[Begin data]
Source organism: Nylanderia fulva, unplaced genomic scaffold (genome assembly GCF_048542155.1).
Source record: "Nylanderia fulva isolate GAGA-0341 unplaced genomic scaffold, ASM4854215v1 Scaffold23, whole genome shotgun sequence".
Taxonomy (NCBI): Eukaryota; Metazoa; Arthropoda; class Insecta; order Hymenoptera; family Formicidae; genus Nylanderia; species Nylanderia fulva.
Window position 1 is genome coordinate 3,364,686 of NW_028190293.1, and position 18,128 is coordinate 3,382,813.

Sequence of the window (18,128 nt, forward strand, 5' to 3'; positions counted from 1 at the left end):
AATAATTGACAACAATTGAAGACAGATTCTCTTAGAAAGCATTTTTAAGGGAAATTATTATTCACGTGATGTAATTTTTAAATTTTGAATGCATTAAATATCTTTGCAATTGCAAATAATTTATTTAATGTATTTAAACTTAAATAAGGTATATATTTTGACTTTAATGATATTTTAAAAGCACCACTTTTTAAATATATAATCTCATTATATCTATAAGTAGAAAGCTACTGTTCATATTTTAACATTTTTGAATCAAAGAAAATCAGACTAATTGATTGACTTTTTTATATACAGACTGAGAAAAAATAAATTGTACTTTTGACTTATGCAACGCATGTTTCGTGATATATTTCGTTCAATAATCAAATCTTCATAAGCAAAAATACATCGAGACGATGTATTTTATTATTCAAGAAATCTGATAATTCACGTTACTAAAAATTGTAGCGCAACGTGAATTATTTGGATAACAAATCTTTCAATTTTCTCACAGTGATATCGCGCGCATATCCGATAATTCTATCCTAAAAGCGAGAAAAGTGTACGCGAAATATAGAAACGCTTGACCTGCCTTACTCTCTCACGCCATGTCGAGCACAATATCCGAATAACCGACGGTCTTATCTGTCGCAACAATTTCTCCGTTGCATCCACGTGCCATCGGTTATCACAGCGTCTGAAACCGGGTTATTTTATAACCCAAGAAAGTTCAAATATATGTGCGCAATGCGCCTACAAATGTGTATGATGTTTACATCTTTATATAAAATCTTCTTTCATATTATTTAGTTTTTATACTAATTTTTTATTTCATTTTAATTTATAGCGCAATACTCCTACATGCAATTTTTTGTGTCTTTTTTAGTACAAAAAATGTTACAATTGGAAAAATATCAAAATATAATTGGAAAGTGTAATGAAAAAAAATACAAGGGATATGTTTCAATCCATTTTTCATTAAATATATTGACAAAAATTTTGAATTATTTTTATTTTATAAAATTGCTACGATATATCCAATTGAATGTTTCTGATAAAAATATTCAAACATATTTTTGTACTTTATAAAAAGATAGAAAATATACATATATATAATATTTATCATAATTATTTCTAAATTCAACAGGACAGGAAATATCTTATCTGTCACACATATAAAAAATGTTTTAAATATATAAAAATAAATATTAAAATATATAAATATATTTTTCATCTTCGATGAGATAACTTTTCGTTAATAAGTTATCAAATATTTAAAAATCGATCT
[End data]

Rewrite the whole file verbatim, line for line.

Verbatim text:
Source organism: Nylanderia fulva, unplaced genomic scaffold (genome assembly GCF_048542155.1).
Source record: "Nylanderia fulva isolate GAGA-0341 unplaced genomic scaffold, ASM4854215v1 Scaffold23, whole genome shotgun sequence".
Taxonomy (NCBI): Eukaryota; Metazoa; Arthropoda; class Insecta; order Hymenoptera; family Formicidae; genus Nylanderia; species Nylanderia fulva.
Window position 1 is genome coordinate 3,364,686 of NW_028190293.1, and position 18,128 is coordinate 3,382,813.

Sequence of the window (18,128 nt, forward strand, 5' to 3'; positions counted from 1 at the left end):
AATAATTGACAACAATTGAAGACAGATTCTCTTAGAAAGCATTTTTAAGGGAAATTATTATTCACGTGATGTAATTTTTAAATTTTGAATGCATTAAATATCTTTGCAATTGCAAATAATTTATTTAATGTATTTAAACTTAAATAAGGTATATATTTTGACTTTAATGATATTTTAAAAGCACCACTTTTTAAATATATAATCTCATTATATCTATAAGTAGAAAGCTACTGTTCATATTTTAACATTTTTGAATCAAAGAAAATCAGACTAATTGATTGACTTTTTTATATACAGACTGAGAAAAAATAAATTGTACTTTTGACTTATGCAACGCATGTTTCGTGATATATTTCGTTCAATAATCAAATCTTCATAAGCAAAAATACATCGAGACGATGTATTTTATTATTCAAGAAATCTGATAATTCACGTTACTAAAAATTGTAGCGCAACGTGAATTATTTGGATAACAAATCTTTCAATTTTCTCACAGTGATATCGCGCGCATATCCGATAATTCTATCCTAAAAGCGAGAAAAGTGTACGCGAAATATAGAAACGCTTGACCTGCCTTACTCTCTCACGCCATGTCGAGCACAATATCCGAATAACCGACGGTCTTATCTGTCGCAACAATTTCTCCGTTGCATCCACGTGCCATCGGTTATCACAGCGTCTGAAACCGGGTTATTTTATAACCCAAGAAAGTTCAAATATATGTGCGCAATGCGCCTACAAATGTGTATGATGTTTACATCTTTATATAAAATCTTCTTTCATATTATTTAGTTTTTATACTAATTTTTTATTTCATTTTAATTTATAGCGCAATACTCCTACATGCAATTTTTTGTGTCTTTTTTAGTACAAAAAATGTTACAATTGGAAAAATATCAAAATATAATTGGAAAGTGTAATGAAAAAAAATACAAGGGATATGTTTCAATCCATTTTTCATTAAATATATTGACAAAAATTTTGAATTATTTTTATTTTATAAAATTGCTACGATATATCCAATTGAATGTTTCTGATAAAAATATTCAAACATATTTTTGTACTTTATAAAAAGATAGAAAATATACATATATATAATATTTATCATAATTATTTCTAAATTCAACAGGACAGGAAATATCTTATCTGTCACACATATAAAAAATGTTTTAAATATATAAAAATAAATATTAAAATATATAAATATATTTTTCATCTTCGATGAGATAACTTTTCGTTAATAAGTTATCAAATATTTAAAAATCGATCT